The conspiracy theorists have been out in full force since the announcement that Bruce Arians was stepping away from coaching, replaced by Todd Bowles, and taking a spot as the Senior Football Consultant for the Tampa Bay Buccaneers.
The rumor mill has swirled for a long time regarding a feud between Brady and Arians. That their relationship isn’t a good one, that Arians took the proverbial “red pen” to Brady and Byron Leftwich’s game plans, that maybe Brady was upset about Antonio Brown’s dismissal, and ultimately Arians was responsible for Brady’s short term retirement.
Arians spoke at the NFL Scouting Combine about how excited he was to be back and that he would welcome Brady back with open arms if Brady were to change his mind. Brady returned and all was good. Then the Miami Dolphins trade rumors began, once again citing the alleged rift between quarterback and coach.
The unexpected retirement of Arians just added fuel to the fire of those that believed Brady made a power play to force Arians - the winningest coach in Buccaneers history in terms of win percentage and playoff success - out as the head coach of the team.
Rich Eisen spoke on his radio show that he’s not buying it and there are plenty of reasons why;
The video is nearly ten minutes long, but well worth the watch. Eisen is one hundred percent right - it just doesn’t add up.
For starters, Brady didn’t have to come back to begin with. He could have retired and moved on. Second, despite the high asking price Arians said (five first round picks) at the combine, if Brady truly wanted a trade he would have gotten one. Third, if he really wanted Arians out the “power play” could have been made without the retirement dance.
Not to mention, Eisen pointing out that Brady would have to be beyond sociopathic to force this move then sit in the front row and watch Arians say goodbye as a coach. To revel in his master manipulation as a potential Hall of Fame coach walks away from the game because that was the ultimatum the Glazers were given. It’s honestly twisted to think that happened.
One of the most popular conspiracy theories was that Brady went to the Manchester United game to speak with the Glazers about his desire to play without Arians at the helm. Well, the Glazers weren’t even there when Brady was in attendance so that goes right out the window.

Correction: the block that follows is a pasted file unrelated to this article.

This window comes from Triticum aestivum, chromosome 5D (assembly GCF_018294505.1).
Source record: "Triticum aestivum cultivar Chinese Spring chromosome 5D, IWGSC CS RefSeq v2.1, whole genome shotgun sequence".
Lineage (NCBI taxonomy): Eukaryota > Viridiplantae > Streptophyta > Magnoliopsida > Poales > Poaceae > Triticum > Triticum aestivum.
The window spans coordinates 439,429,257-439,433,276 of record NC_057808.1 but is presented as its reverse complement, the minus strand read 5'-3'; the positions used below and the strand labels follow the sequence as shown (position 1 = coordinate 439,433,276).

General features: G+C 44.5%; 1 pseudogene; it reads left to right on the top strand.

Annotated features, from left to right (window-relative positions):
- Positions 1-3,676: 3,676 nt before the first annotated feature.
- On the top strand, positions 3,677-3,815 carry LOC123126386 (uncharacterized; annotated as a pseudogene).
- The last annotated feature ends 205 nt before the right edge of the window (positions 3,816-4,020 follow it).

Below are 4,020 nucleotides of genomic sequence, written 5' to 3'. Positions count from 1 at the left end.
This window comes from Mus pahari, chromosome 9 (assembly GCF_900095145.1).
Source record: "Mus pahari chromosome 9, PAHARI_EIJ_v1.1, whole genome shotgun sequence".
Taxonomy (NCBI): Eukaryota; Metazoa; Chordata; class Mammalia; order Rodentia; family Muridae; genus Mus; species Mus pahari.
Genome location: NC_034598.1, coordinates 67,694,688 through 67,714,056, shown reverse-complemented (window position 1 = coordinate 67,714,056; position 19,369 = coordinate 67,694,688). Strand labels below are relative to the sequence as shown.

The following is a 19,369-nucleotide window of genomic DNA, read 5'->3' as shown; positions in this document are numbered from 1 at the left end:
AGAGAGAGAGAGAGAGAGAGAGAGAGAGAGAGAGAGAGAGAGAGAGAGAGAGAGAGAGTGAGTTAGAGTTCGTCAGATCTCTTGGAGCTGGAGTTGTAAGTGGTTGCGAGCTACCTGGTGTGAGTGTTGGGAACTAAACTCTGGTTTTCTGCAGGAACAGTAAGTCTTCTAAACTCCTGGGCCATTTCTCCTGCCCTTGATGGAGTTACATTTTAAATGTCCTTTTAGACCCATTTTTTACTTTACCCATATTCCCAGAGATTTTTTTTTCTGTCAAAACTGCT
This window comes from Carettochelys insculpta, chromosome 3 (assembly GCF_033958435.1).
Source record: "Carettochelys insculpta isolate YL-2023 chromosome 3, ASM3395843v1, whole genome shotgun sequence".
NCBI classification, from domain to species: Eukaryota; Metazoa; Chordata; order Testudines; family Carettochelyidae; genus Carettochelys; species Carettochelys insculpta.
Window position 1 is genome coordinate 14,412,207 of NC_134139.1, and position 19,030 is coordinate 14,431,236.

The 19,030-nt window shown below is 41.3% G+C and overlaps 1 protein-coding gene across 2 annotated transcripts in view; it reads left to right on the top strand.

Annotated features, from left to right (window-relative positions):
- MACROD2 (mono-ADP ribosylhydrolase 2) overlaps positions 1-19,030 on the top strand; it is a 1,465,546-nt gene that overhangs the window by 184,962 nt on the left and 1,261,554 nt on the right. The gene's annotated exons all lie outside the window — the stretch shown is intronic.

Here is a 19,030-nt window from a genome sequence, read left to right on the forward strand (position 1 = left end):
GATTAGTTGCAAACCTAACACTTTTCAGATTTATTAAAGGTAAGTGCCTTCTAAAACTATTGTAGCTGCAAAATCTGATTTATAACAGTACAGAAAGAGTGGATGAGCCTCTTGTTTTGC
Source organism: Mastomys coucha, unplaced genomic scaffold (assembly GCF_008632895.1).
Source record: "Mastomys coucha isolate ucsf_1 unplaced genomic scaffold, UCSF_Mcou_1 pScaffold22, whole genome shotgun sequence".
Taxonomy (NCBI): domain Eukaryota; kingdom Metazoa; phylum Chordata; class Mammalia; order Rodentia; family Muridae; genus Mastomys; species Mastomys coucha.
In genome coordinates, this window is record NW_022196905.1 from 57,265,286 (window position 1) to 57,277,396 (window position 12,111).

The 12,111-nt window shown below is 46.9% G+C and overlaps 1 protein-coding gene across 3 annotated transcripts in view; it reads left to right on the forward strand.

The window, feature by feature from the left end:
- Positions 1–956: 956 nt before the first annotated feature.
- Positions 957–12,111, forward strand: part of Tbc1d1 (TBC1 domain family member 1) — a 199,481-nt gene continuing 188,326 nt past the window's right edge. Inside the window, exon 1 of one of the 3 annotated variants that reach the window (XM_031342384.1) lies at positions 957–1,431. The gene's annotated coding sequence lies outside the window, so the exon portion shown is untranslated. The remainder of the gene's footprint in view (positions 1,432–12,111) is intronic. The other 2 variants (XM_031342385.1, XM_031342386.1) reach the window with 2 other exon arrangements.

Personally, I find it really hard to believe that Brady would put up with Bill Belichick’s style and approach for two decades then all of a sudden decide he can’t put up with Arians after just two years? Doesn’t seem to line up.
You’d be hard pressed to find a current or former player of Arians’ that says a bad thing about him. Most of his staff has been comprised of players he coached and they are fiercely loyal to him. Often referred to as the “coolest coach” in the game due to his laid back nature and propensity to develop a connection and relationship with his players, it seems far-fetched that a player like Brady wouldn’t be able to handle playing for him - especially with the success they’ve had together in those two seasons.
Sometimes it’s hard to take things at face value, and understandably so. There’s a lot of examples of people saying one thing and doing another behind the scenes. However, anyone who has spoken with Bruce Arians, who knows Bruce Arians, or understands the affection he has for “his guys” on the staff can understand that he wanted to set up his staff for success and not leave them with a mess to clean up after he leaves. Like it or not, believe it or not - that was important for Arians.
Eisen hits it on the head from beginning to end. Rumors and conspiracy theories make for fun fodder on websites and podcasts, but sometimes the truth is the explanation that just makes the most sense and is staring you right in the face.